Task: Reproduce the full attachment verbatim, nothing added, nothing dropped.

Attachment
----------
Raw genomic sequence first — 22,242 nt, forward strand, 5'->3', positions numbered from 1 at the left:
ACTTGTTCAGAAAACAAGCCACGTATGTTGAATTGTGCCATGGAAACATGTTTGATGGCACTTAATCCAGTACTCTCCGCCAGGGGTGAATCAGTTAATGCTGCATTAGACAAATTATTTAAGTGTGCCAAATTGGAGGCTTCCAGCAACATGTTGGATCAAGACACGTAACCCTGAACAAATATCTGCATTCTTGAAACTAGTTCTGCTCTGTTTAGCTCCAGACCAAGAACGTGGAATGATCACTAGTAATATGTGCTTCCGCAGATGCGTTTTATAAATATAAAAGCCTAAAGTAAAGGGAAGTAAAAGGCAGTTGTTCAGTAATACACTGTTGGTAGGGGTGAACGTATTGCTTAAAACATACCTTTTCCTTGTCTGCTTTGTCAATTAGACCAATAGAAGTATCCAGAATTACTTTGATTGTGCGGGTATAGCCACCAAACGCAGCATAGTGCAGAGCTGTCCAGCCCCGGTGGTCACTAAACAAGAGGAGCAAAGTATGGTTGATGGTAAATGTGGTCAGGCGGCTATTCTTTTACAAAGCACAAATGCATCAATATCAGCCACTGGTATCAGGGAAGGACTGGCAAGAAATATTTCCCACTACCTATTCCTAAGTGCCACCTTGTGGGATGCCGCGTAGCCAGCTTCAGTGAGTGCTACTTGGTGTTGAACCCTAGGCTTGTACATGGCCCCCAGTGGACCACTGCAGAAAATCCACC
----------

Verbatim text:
Raw genomic sequence first — 22,242 nt, forward strand, 5'->3', positions numbered from 1 at the left:
ACTTGTTCAGAAAACAAGCCACGTATGTTGAATTGTGCCATGGAAACATGTTTGATGGCACTTAATCCAGTACTCTCCGCCAGGGGTGAATCAGTTAATGCTGCATTAGACAAATTATTTAAGTGTGCCAAATTGGAGGCTTCCAGCAACATGTTGGATCAAGACACGTAACCCTGAACAAATATCTGCATTCTTGAAACTAGTTCTGCTCTGTTTAGCTCCAGACCAAGAACGTGGAATGATCACTAGTAATATGTGCTTCCGCAGATGCGTTTTATAAATATAAAAGCCTAAAGTAAAGGGAAGTAAAAGGCAGTTGTTCAGTAATACACTGTTGGTAGGGGTGAACGTATTGCTTAAAACATACCTTTTCCTTGTCTGCTTTGTCAATTAGACCAATAGAAGTATCCAGAATTACTTTGATTGTGCGGGTATAGCCACCAAACGCAGCATAGTGCAGAGCTGTCCAGCCCCGGTGGTCACTAAACAAGAGGAGCAAAGTATGGTTGATGGTAAATGTGGTCAGGCGGCTATTCTTTTACAAAGCACAAATGCATCAATATCAGCCACTGGTATCAGGGAAGGACTGGCAAGAAATATTTCCCACTACCTATTCCTAAGTGCCACCTTGTGGGATGCCGCGTAGCCAGCTTCAGTGAGTGCTACTTGGTGTTGAACCCTAGGCTTGTACATGGCCCCCAGTGGACCACTGCAGAAAATCCACC